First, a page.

It’s worth noting that last year saw a similar slowdown during the summer months when trading activity tends to decline. Though the past month has been a notable exception, August is generally a slow period for financial markets; with much of Wall Street headed to the shore, trading volumes tend to drop quite a bit. That makes it a less-than-optimal time to launch new exchange-traded products, which often rely on strong market receptions to get an initial boost. Low trading volumes out of the gate can create an uphill battle for ETTs, since many investors still mistakenly presume a link between average daily volumes and the true liquidity of a product.
Next, consider the thousands and thousands of mutual funds that currently exist on the market; with just 1,300 ETPs, it seems that the industry is just getting started, as there are numerous options that the space has yet to explore. Instead, the low growth in the past few months is likely attributable to the summer seasonality.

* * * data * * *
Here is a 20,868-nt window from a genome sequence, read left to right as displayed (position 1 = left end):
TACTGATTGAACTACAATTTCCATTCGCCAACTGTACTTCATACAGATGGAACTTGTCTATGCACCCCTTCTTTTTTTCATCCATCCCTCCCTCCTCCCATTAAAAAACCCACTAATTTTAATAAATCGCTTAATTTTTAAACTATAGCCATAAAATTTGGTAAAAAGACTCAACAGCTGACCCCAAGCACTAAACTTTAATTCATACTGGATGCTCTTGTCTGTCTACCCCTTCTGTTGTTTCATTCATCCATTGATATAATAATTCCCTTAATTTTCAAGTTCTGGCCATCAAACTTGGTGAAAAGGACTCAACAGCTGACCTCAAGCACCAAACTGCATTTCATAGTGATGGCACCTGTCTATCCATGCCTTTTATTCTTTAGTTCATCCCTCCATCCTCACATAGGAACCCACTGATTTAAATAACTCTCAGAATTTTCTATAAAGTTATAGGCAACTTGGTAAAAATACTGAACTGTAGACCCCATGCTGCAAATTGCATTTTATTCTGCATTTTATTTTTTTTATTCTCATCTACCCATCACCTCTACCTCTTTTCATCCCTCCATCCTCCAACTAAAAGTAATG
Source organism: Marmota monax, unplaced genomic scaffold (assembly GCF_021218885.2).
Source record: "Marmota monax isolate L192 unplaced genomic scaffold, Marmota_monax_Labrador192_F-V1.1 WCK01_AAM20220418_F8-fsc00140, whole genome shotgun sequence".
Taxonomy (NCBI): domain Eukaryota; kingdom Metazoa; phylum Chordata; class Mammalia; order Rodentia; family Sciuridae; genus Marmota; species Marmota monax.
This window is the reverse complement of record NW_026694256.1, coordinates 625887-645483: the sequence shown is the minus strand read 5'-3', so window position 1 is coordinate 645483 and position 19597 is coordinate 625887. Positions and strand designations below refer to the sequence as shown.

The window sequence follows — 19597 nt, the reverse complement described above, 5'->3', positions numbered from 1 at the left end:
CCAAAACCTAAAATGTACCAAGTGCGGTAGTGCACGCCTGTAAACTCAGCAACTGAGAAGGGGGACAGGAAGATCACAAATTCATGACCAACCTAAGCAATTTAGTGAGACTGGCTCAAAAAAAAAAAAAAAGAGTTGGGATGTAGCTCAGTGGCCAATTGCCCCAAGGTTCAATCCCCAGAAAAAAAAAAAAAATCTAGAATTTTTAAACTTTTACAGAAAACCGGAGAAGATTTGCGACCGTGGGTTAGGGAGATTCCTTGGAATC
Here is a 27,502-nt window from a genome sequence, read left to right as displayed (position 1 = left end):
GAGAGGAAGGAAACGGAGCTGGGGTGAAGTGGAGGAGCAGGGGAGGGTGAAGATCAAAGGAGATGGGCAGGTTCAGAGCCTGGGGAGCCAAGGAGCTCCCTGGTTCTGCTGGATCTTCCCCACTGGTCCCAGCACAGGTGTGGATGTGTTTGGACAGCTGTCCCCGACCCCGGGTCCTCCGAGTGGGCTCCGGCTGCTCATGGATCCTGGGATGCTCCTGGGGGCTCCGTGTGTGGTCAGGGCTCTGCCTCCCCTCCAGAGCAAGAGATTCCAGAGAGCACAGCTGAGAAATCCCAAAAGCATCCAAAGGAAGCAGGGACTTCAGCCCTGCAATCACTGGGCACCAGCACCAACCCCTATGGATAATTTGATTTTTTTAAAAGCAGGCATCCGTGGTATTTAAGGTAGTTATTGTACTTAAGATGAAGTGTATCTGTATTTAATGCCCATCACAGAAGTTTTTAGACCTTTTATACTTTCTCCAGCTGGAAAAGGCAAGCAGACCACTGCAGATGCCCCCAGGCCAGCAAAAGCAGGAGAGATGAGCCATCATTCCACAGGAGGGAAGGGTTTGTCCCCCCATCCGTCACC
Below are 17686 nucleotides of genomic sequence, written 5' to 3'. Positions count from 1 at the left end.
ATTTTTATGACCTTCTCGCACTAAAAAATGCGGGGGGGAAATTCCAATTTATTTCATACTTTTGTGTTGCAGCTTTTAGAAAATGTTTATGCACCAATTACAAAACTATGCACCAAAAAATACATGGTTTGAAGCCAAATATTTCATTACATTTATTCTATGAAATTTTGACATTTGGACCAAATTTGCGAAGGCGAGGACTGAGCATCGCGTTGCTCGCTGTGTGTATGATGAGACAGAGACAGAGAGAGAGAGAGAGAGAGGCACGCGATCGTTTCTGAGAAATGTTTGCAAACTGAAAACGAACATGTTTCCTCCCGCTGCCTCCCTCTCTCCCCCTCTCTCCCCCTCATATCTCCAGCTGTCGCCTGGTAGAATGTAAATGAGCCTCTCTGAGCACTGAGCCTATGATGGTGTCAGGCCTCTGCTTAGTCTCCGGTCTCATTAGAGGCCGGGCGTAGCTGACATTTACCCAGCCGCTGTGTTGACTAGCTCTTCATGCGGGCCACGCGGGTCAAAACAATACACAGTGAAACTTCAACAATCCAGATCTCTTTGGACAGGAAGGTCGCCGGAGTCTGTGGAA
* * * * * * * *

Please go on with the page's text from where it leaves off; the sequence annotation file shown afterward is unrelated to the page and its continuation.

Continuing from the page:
New Products Gaining Ground
|ALD||Asia Local Debt Fund||3/17/2011||$647.8|
|VXUS||Total International Stock ETF||1/27/2011||$303.3|
|HDV||High Dividend Equity Fund||3/29/2011||$275.5|
|SPLV||S&P 500 Low Volatility Portfolio||5/5/2011||$235.5|
|WDTI||Managed Futures Strategy Fund||1/5/2011||$229.1|
|* In millions. As of 8/31|
The impressive debuts of some recently-launched products lends some credibility to the idea that there is still plenty of room for expansion. The First Trust Cloud Computing ETF (SKYY), perhaps the poster child for niche ETFs, has already grown to more than $50 million in just a few short months (SKYY debuted in early July). The Global X Fertilizers/Potash ETF (SOIL), another niche ETF that attracted a fair amount of skepticism when launching, has surpassed $30 million in assets since debuting in May.